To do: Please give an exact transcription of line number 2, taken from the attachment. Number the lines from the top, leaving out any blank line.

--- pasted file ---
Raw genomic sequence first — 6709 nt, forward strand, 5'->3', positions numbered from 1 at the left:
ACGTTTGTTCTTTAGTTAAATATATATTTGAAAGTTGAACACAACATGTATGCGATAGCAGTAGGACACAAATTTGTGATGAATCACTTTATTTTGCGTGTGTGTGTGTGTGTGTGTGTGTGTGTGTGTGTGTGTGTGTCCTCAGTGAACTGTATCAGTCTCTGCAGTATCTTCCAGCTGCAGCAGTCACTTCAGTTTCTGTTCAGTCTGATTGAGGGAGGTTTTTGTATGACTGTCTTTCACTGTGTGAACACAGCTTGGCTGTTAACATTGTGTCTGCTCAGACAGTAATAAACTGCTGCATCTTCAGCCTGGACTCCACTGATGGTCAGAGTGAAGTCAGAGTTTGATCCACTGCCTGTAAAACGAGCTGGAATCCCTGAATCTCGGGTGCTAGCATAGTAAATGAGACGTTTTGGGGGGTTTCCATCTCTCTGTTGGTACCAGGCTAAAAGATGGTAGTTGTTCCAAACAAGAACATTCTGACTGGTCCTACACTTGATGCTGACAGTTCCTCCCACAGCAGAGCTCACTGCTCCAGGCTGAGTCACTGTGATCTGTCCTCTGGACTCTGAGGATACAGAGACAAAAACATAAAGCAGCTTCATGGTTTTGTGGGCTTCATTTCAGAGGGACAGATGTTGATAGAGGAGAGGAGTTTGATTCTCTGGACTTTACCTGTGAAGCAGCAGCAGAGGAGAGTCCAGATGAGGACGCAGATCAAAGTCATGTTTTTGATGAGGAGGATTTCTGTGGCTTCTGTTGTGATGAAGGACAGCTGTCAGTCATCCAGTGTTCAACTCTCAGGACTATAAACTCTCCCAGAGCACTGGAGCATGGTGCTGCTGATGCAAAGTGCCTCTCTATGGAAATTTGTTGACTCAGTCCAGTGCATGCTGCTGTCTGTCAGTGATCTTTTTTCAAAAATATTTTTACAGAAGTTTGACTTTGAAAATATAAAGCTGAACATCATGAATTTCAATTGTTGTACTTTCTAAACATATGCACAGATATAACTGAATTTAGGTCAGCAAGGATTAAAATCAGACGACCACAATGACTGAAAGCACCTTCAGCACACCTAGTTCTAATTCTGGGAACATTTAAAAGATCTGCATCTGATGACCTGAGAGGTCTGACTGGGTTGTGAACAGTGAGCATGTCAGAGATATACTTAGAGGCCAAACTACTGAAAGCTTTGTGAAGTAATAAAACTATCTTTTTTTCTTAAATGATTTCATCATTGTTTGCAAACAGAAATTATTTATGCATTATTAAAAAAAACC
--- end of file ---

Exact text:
ACGTTTGTTCTTTAGTTAAATATATATTTGAAAGTTGAACACAACATGTATGCGATAGCAGTAGGACACAAATTTGTGATGAATCACTTTATTTTGCGTGTGTGTGTGTGTGTGTGTGTGTGTGTGTGTGTGTGTGTGTCCTCAGTGAACTGTATCAGTCTCTGCAGTATCTTCCAGCTGCAGCAGTCACTTCAGTTTCTGTTCAGTCTGATTGAGGGAGGTTTTTGTATGACTGTCTTTCACTGTGTGAACACAGCTTGGCTGTTAACATTGTGTCTGCTCAGACAGTAATAAACTGCTGCATCTTCAGCCTGGACTCCACTGATGGTCAGAGTGAAGTCAGAGTTTGATCCACTGCCTGTAAAACGAGCTGGAATCCCTGAATCTCGGGTGCTAGCATAGTAAATGAGACGTTTTGGGGGGTTTCCATCTCTCTGTTGGTACCAGGCTAAAAGATGGTAGTTGTTCCAAACAAGAACATTCTGACTGGTCCTACACTTGATGCTGACAGTTCCTCCCACAGCAGAGCTCACTGCTCCAGGCTGAGTCACTGTGATCTGTCCTCTGGACTCTGAGGATACAGAGACAAAAACATAAAGCAGCTTCATGGTTTTGTGGGCTTCATTTCAGAGGGACAGATGTTGATAGAGGAGAGGAGTTTGATTCTCTGGACTTTACCTGTGAAGCAGCAGCAGAGGAGAGTCCAGATGAGGACGCAGATCAAAGTCATGTTTTTGATGAGGAGGATTTCTGTGGCTTCTGTTGTGATGAAGGACAGCTGTCAGTCATCCAGTGTTCAACTCTCAGGACTATAAACTCTCCCAGAGCACTGGAGCATGGTGCTGCTGATGCAAAGTGCCTCTCTATGGAAATTTGTTGACTCAGTCCAGTGCATGCTGCTGTCTGTCAGTGATCTTTTTTCAAAAATATTTTTACAGAAGTTTGACTTTGAAAATATAAAGCTGAACATCATGAATTTCAATTGTTGTACTTTCTAAACATATGCACAGATATAACTGAATTTAGGTCAGCAAGGATTAAAATCAGACGACCACAATGACTGAAAGCACCTTCAGCACACCTAGTTCTAATTCTGGGAACATTTAAAAGATCTGCATCTGATGACCTGAGAGGTCTGACTGGGTTGTGAACAGTGAGCATGTCAGAGATATACTTAGAGGCCAAACTACTGAAAGCTTTGTGAAGTAATAAAACTATCTTTTTTTCTTAAATGATTTCATCATTGTTTGCAAACAGAAATTATTTATGCATTATTAAAAAAAACC